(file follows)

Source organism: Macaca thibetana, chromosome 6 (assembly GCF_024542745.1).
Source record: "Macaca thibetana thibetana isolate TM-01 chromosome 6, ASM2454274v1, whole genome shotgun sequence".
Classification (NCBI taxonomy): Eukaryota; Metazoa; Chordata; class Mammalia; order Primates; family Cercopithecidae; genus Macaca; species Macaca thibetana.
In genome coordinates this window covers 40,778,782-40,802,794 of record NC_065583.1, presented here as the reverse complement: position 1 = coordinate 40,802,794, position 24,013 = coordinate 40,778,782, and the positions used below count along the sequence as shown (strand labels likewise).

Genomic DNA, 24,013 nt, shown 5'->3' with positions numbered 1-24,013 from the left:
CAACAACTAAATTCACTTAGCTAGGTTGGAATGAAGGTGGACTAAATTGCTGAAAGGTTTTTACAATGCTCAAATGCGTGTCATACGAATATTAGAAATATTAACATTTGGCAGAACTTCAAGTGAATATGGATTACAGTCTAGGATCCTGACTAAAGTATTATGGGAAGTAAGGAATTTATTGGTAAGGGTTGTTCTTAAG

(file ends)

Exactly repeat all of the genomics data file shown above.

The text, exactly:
Source organism: Macaca thibetana, chromosome 6 (assembly GCF_024542745.1).
Source record: "Macaca thibetana thibetana isolate TM-01 chromosome 6, ASM2454274v1, whole genome shotgun sequence".
Classification (NCBI taxonomy): Eukaryota; Metazoa; Chordata; class Mammalia; order Primates; family Cercopithecidae; genus Macaca; species Macaca thibetana.
In genome coordinates this window covers 40,778,782-40,802,794 of record NC_065583.1, presented here as the reverse complement: position 1 = coordinate 40,802,794, position 24,013 = coordinate 40,778,782, and the positions used below count along the sequence as shown (strand labels likewise).

Genomic DNA, 24,013 nt, shown 5'->3' with positions numbered 1-24,013 from the left:
CAACAACTAAATTCACTTAGCTAGGTTGGAATGAAGGTGGACTAAATTGCTGAAAGGTTTTTACAATGCTCAAATGCGTGTCATACGAATATTAGAAATATTAACATTTGGCAGAACTTCAAGTGAATATGGATTACAGTCTAGGATCCTGACTAAAGTATTATGGGAAGTAAGGAATTTATTGGTAAGGGTTGTTCTTAAG